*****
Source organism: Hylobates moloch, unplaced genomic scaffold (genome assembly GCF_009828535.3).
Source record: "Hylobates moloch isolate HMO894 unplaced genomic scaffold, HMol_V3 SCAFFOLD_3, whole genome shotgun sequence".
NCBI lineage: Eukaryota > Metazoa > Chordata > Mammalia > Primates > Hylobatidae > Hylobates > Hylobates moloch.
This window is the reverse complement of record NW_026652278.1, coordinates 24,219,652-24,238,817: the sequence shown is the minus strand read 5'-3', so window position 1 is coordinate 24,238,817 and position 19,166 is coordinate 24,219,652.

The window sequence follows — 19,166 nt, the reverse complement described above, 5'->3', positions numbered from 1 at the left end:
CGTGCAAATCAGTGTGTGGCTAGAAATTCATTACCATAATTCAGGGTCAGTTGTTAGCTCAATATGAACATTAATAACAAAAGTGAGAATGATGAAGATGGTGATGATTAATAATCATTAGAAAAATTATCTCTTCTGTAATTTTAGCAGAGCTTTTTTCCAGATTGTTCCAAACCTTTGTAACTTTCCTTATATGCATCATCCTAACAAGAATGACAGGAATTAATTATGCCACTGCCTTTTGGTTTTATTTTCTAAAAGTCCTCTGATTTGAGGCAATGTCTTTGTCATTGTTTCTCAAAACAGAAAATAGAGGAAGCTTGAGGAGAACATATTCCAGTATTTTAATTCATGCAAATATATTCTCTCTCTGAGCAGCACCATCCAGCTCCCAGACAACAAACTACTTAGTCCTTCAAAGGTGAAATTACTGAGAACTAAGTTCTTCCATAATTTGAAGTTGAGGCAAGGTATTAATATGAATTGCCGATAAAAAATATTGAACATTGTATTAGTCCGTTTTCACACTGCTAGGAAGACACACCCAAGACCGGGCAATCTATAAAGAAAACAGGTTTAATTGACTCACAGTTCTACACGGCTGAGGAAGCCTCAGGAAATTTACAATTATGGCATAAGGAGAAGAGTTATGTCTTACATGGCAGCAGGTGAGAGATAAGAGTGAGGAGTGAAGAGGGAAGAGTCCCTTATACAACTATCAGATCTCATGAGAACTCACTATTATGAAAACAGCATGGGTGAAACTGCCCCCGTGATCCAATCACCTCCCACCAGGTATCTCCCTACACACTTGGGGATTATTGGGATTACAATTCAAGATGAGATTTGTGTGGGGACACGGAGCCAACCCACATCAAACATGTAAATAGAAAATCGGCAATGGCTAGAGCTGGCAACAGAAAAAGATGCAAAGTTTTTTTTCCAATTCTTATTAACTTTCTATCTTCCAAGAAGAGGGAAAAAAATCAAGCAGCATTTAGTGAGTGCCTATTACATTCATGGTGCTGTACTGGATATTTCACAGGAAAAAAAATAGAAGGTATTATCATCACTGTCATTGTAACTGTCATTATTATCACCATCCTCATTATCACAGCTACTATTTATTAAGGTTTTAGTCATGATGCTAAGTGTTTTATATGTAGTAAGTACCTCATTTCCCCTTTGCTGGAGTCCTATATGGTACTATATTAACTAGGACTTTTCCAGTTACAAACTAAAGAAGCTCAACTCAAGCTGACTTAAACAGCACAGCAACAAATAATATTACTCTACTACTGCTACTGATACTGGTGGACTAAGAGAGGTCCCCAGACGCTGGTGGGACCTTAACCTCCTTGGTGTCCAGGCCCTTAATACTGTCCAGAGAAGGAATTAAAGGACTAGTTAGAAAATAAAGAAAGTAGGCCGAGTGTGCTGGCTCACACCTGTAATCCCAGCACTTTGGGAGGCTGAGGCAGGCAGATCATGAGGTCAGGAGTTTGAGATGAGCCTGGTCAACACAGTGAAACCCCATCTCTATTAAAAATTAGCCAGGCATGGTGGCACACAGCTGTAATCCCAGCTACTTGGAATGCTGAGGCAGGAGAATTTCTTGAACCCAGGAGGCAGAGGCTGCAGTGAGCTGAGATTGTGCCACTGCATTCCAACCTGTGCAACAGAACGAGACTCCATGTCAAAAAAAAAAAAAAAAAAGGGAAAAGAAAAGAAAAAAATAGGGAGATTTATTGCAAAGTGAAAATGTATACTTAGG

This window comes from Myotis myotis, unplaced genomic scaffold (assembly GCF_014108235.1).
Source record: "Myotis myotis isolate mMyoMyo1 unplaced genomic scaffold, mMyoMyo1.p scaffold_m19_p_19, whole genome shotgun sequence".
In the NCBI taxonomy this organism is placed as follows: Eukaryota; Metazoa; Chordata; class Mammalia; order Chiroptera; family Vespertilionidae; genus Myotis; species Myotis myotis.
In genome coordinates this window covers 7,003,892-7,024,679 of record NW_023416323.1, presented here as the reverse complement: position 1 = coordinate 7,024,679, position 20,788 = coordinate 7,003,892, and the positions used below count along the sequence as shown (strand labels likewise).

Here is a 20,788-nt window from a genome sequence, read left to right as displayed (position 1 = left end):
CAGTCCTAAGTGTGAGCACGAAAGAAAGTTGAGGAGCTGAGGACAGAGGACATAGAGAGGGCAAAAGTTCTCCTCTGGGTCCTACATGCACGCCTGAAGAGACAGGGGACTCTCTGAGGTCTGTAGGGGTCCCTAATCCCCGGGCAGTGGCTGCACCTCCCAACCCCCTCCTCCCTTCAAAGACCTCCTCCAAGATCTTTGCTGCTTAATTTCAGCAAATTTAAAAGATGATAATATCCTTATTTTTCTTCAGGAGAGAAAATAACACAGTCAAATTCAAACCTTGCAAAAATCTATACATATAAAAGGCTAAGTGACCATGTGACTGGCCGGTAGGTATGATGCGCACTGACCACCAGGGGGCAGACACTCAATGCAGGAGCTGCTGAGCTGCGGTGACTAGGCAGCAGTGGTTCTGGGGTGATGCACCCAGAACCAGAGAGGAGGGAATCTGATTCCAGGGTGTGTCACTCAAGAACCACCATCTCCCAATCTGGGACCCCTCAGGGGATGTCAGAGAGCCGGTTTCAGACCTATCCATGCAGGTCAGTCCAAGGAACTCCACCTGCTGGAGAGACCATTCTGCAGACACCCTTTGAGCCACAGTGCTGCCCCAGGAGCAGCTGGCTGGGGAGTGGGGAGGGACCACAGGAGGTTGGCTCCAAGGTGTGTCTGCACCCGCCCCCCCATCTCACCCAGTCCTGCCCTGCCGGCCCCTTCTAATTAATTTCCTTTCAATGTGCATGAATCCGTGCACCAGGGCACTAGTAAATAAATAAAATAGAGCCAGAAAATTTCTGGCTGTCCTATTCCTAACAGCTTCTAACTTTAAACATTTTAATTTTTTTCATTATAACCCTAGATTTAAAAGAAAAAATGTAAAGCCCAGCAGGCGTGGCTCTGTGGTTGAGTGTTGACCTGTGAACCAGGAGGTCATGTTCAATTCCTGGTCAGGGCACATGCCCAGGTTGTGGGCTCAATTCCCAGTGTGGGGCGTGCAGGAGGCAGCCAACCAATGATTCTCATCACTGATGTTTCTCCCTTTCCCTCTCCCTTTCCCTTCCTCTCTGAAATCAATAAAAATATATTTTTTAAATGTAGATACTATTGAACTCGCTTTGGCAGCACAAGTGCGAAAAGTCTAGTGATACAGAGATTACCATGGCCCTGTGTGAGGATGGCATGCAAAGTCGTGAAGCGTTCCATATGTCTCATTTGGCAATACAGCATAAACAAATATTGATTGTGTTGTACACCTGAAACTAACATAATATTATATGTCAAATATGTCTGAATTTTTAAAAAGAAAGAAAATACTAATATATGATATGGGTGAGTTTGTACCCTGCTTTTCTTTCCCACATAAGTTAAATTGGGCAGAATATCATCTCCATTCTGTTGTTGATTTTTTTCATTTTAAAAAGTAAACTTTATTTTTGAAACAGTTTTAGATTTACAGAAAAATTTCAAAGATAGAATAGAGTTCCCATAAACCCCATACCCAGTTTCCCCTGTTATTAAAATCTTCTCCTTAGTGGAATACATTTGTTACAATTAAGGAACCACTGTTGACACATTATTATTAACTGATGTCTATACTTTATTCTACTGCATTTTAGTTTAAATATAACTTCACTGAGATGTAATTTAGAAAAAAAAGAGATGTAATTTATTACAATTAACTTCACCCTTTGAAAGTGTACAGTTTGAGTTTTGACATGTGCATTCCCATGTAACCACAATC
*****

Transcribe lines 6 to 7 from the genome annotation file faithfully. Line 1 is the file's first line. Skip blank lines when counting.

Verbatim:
CGTGCAAATCAGTGTGTGGCTAGAAATTCATTACCATAATTCAGGGTCAGTTGTTAGCTCAATATGAACATTAATAACAAAAGTGAGAATGATGAAGATGGTGATGATTAATAATCATTAGAAAAATTATCTCTTCTGTAATTTTAGCAGAGCTTTTTTCCAGATTGTTCCAAACCTTTGTAACTTTCCTTATATGCATCATCCTAACAAGAATGACAGGAATTAATTATGCCACTGCCTTTTGGTTTTATTTTCTAAAAGTCCTCTGATTTGAGGCAATGTCTTTGTCATTGTTTCTCAAAACAGAAAATAGAGGAAGCTTGAGGAGAACATATTCCAGTATTTTAATTCATGCAAATATATTCTCTCTCTGAGCAGCACCATCCAGCTCCCAGACAACAAACTACTTAGTCCTTCAAAGGTGAAATTACTGAGAACTAAGTTCTTCCATAATTTGAAGTTGAGGCAAGGTATTAATATGAATTGCCGATAAAAAATATTGAACATTGTATTAGTCCGTTTTCACACTGCTAGGAAGACACACCCAAGACCGGGCAATCTATAAAGAAAACAGGTTTAATTGACTCACAGTTCTACACGGCTGAGGAAGCCTCAGGAAATTTACAATTATGGCATAAGGAGAAGAGTTATGTCTTACATGGCAGCAGGTGAGAGATAAGAGTGAGGAGTGAAGAGGGAAGAGTCCCTTATACAACTATCAGATCTCATGAGAACTCACTATTATGAAAACAGCATGGGTGAAACTGCCCCCGTGATCCAATCACCTCCCACCAGGTATCTCCCTACACACTTGGGGATTATTGGGATTACAATTCAAGATGAGATTTGTGTGGGGACACGGAGCCAACCCACATCAAACATGTAAATAGAAAATCGGCAATGGCTAGAGCTGGCAACAGAAAAAGATGCAAAGTTTTTTTTCCAATTCTTATTAACTTTCTATCTTCCAAGAAGAGGGAAAAAAATCAAGCAGCATTTAGTGAGTGCCTATTACATTCATGGTGCTGTACTGGATATTTCACAGGAAAAAAAATAGAAGGTATTATCATCACTGTCATTGTAACTGTCATTATTATCACCATCCTCATTATCACAGCTACTATTTATTAAGGTTTTAGTCATGATGCTAAGTGTTTTATATGTAGTAAGTACCTCATTTCCCCTTTGCTGGAGTCCTATATGGTACTATATTAACTAGGACTTTTCCAGTTACAAACTAAAGAAGCTCAACTCAAGCTGACTTAAACAGCACAGCAACAAATAATATTACTCTACTACTGCTACTGATACTGGTGGACTAAGAGAGGTCCCCAGACGCTGGTGGGACCTTAACCTCCTTGGTGTCCAGGCCCTTAATACTGTCCAGAGAAGGAATTAAAGGACTAGTTAGAAAATAAAGAAAGTAGGCCGAGTGTGCTGGCTCACACCTGTAATCCCAGCACTTTGGGAGGCTGAGGCAGGCAGATCATGAGGTCAGGAGTTTGAGATGAGCCTGGTCAACACAGTGAAACCCCATCTCTATTAAAAATTAGCCAGGCATGGTGGCACACAGCTGTAATCCCAGCTACTTGGAATGCTGAGGCAGGAGAATTTCTTGAACCCAGGAGGCAGAGGCTGCAGTGAGCTGAGATTGTGCCACTGCATTCCAACCTGTGCAACAGAACGAGACTCCATGTCAAAAAAAAAAAAAAAAAAGGGAAAAGAAAAGAAAAAAATAGGGAGATTTATTGCAAAGTGAAAATGTATACTTAGG

This window comes from Myotis myotis, unplaced genomic scaffold (assembly GCF_014108235.1).